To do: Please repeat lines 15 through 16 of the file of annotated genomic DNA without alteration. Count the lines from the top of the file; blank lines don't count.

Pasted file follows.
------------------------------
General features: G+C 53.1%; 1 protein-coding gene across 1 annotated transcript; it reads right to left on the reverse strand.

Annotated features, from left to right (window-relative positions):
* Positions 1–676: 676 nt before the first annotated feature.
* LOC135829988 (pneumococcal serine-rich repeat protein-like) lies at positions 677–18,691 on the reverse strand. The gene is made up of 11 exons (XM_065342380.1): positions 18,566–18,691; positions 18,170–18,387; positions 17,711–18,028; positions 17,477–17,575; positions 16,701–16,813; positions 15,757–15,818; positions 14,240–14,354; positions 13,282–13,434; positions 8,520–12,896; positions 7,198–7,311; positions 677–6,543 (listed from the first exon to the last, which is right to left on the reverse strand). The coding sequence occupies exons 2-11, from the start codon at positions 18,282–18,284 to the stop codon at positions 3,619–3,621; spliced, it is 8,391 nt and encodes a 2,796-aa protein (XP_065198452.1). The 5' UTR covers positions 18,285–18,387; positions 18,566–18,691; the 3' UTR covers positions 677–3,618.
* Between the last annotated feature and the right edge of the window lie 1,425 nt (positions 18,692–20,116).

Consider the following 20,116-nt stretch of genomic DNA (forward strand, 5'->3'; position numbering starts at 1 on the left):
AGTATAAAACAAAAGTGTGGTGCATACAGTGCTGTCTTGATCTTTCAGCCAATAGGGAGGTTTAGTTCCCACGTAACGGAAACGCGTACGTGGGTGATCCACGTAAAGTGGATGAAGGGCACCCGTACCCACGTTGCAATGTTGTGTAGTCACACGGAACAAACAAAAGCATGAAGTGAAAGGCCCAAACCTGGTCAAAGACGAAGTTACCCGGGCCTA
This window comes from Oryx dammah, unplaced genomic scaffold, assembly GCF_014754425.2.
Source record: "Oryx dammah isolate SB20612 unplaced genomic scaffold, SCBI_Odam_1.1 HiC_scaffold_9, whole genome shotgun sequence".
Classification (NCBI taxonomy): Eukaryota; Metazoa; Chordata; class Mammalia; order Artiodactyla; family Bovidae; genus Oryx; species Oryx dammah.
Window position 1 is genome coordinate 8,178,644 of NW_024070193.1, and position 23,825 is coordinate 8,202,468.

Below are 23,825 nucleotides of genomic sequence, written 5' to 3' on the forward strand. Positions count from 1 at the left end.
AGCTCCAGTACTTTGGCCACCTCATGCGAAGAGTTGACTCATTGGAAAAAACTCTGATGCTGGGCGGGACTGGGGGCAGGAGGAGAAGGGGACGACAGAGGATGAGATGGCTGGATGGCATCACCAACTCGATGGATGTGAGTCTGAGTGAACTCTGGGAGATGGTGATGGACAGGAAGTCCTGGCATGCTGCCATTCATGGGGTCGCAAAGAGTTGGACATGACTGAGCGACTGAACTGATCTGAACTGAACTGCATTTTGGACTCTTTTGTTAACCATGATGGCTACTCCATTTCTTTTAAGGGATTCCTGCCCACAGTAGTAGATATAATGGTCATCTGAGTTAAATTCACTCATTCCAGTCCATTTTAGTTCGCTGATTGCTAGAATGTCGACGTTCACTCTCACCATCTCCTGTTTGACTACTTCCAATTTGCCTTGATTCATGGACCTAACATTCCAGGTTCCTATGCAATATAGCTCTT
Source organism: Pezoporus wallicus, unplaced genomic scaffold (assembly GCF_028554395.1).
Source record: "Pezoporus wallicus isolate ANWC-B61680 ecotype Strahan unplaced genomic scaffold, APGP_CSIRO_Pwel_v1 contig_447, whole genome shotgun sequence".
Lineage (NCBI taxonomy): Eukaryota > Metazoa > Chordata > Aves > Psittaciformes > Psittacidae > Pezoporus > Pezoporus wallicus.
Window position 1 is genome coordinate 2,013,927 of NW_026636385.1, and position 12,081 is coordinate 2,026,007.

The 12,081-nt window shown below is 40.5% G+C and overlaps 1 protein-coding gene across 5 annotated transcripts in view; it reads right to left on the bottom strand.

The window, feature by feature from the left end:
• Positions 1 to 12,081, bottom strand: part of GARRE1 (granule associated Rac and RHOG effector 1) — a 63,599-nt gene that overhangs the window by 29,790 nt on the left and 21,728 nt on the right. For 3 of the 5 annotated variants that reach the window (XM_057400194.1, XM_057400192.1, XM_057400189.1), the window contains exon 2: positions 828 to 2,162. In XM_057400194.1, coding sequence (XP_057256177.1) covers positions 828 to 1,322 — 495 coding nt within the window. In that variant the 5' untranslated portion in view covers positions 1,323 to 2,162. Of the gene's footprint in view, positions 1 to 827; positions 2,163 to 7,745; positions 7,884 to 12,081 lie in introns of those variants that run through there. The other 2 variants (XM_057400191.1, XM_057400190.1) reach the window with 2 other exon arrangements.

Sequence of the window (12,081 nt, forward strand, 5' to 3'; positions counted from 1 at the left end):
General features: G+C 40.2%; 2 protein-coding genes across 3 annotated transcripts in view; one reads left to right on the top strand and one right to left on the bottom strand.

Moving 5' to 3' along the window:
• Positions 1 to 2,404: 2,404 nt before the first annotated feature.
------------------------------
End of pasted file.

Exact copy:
Source record: "Pezoporus wallicus isolate ANWC-B61680 ecotype Strahan unplaced genomic scaffold, APGP_CSIRO_Pwel_v1 contig_447, whole genome shotgun sequence".
Lineage (NCBI taxonomy): Eukaryota > Metazoa > Chordata > Aves > Psittaciformes > Psittacidae > Pezoporus > Pezoporus wallicus.